Light Field Photos with the Lytro

LytroThe emergence of the digital camera led to a surge in the number of people who could touch up and edit their images once they have been taken, giving the user a bit more wiggle room with their camera set up accuracy. We are pretty good at showing how to do this with our range of Photoshop Training Courses, but here are some things even Photoshop can’t sort out. If the right subject is not in focus, there’s very little you can do about it in Photoshop.

With the newly released Lytro camera this wiggle room is about to become a vast canyon which has the potential to greatly change the way by which photos are taken in the future.

At the moment to get that perfectly balanced shot, where your camera is accurately adjusted to your intended target’s lighting conditions, much time, care and photographic knowledge is required to set up and prepare your camera, hopefully in time to catch that decisive moment.

This concept was conceived by Henri Cartier-Bresson, whose photographic style and popularity means that an original version of his book, The Decisive Moment, can be purchased on Amazon for not so reasonable sum of £1450.

Lytro image

Focus on the front of the image

However, the Lytro offers a new method of capturing that perfect image, but without the set up time that is required at the moment.
Traditional camera sensors capture colour and intensity to make an image, where the point of focus has to be set on a fixed point in the frame.

The Lytro differs from this by using a light field sensor, which also captures the vector direction of light as well as colour and intensity. This means that you get a true representation of how the scene actually appeared and not a static perspective that a regular camera would capture.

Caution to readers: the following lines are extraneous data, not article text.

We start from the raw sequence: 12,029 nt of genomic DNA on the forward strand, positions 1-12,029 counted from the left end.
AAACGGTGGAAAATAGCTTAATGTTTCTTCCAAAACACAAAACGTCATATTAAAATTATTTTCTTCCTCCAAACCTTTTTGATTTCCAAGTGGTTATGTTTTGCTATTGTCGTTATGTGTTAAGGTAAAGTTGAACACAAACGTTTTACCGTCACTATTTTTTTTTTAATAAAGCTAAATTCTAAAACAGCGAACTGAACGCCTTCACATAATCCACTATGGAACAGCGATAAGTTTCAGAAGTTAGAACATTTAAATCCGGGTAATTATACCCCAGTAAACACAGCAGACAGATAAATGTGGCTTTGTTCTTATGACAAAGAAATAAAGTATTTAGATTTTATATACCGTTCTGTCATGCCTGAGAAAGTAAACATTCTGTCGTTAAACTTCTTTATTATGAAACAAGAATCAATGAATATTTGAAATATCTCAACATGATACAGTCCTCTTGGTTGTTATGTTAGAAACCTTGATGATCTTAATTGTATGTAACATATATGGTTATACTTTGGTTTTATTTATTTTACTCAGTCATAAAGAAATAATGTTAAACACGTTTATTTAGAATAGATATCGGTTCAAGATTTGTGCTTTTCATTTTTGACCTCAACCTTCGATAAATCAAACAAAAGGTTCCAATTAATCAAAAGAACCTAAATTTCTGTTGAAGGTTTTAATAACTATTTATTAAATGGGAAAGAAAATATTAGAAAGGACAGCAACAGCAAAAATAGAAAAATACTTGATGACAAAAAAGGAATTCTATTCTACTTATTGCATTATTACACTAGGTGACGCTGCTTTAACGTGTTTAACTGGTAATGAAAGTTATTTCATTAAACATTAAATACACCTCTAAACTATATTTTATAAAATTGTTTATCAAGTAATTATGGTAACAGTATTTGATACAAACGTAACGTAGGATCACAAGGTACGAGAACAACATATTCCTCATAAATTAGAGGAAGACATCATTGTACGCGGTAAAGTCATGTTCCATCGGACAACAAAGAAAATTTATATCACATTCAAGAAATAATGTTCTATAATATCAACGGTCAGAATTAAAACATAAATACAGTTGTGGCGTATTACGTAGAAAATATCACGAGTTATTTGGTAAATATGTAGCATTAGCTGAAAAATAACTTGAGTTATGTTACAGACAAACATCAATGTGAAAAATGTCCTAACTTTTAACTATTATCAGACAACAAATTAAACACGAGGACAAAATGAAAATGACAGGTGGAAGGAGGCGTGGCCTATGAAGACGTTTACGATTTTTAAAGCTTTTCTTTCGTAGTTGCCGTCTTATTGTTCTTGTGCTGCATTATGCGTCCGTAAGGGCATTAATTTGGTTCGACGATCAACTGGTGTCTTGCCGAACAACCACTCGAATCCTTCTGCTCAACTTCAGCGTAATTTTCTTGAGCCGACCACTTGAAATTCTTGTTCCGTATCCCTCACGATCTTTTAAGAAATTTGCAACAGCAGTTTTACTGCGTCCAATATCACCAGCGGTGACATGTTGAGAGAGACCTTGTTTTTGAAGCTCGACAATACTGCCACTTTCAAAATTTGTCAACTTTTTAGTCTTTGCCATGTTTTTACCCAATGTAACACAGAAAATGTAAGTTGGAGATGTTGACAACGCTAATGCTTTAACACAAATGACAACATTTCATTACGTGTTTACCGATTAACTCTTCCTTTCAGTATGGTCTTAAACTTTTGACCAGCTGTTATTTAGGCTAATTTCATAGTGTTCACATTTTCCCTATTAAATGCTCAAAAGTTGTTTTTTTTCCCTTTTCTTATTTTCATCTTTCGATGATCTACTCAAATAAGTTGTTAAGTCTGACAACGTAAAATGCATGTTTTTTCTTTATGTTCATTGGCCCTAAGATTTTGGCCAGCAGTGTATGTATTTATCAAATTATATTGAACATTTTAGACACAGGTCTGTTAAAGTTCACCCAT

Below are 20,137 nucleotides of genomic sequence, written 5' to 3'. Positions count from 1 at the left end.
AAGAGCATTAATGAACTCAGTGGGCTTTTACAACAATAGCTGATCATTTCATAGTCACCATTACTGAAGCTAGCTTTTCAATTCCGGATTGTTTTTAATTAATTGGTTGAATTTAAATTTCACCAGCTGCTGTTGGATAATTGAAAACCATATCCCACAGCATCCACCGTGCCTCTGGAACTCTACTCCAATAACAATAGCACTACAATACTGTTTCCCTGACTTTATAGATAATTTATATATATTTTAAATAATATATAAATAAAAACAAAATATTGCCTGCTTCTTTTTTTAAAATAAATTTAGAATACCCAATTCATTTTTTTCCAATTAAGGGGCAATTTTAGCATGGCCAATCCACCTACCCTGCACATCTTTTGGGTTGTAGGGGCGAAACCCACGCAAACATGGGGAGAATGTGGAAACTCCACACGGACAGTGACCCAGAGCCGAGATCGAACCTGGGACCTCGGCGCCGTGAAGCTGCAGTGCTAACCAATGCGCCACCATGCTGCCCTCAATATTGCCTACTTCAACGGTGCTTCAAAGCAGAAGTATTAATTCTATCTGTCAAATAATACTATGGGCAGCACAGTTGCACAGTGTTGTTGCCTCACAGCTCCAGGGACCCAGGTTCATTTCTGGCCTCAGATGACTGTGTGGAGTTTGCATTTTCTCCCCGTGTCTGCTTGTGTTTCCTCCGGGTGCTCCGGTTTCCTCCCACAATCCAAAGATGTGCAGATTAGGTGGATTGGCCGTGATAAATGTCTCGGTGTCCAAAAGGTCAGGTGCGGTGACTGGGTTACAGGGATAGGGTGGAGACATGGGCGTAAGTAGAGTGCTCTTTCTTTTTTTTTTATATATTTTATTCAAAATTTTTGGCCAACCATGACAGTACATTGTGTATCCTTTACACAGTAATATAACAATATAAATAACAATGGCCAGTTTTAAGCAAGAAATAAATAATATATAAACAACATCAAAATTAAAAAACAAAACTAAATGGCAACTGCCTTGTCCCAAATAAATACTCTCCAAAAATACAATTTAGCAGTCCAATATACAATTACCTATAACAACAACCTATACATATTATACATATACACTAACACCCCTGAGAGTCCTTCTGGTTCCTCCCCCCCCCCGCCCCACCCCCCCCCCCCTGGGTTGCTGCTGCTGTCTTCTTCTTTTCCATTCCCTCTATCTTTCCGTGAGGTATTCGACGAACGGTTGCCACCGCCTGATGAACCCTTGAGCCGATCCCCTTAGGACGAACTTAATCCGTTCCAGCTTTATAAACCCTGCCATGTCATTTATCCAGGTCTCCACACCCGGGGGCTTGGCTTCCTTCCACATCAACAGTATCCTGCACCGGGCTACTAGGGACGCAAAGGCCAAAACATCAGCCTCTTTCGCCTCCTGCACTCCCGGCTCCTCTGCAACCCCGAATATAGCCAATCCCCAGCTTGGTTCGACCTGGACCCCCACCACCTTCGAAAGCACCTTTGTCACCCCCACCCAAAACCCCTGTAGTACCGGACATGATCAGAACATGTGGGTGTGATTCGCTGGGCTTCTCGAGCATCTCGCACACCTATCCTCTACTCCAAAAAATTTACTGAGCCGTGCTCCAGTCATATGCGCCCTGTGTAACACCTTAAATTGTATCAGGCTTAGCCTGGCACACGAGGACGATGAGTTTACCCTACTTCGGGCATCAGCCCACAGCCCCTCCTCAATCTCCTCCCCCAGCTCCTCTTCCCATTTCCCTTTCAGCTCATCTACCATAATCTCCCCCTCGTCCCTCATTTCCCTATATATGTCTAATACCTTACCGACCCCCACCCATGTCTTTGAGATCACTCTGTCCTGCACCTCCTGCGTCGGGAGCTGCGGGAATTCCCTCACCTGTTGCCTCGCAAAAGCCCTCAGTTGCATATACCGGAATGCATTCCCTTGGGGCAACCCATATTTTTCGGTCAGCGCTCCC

Focus on the back of the image

By capturing the light field it allows you to choose your point of focus after you have taken your photo. For example, look at the images to the right. These show the same image but with different points of focus selected; one at the back and the other in the foreground. This focus can be shifted to anywhere in the image, which can turn your quick snaps into professional looking masterpieces in a matter of clicks, creating a “shoot now, focus later” option for photographers.

As well as this fancy new way of capturing images the Lytro is also fitted with a 8x optical zoom lens with constant f/2 aperture, allowing the small and portable camera to capture as much light as possible, while also improving quality of low-light shots.

The images themselves come in a .lfp (light-field picture) format, which while not supported by major image sharing sites as of yet, can be uploaded to the Lytro website and then embedded into other sites, including social media sites such as Facebook and Twitter, for friends and enthusiasts to view, share and change the image’s focus.

This technology also has great implications for capturing 3D images and even full light field video, something that the camera can’t do at the moment but is being developed.

So with this living picture capturer now available through Lytro’s website we could well be seeing a shift in the way images are captured, stored and viewed. However, just because this camera gives you so much more flexibility with your image capturing, it doesn’t mean that you will necessarily get photos of the highest quality straight away.

Take a look at this blog post that should give you a few tips to improve your photography skills. Why not book onto one of our Photoshop Courses, we provide beginners and advanced training courses here in Brighton.

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Aaron Charlie

Aaron Charlie is a Creative Design & IT expert at Silicon Beach Training. Connect with Aaron on Google+

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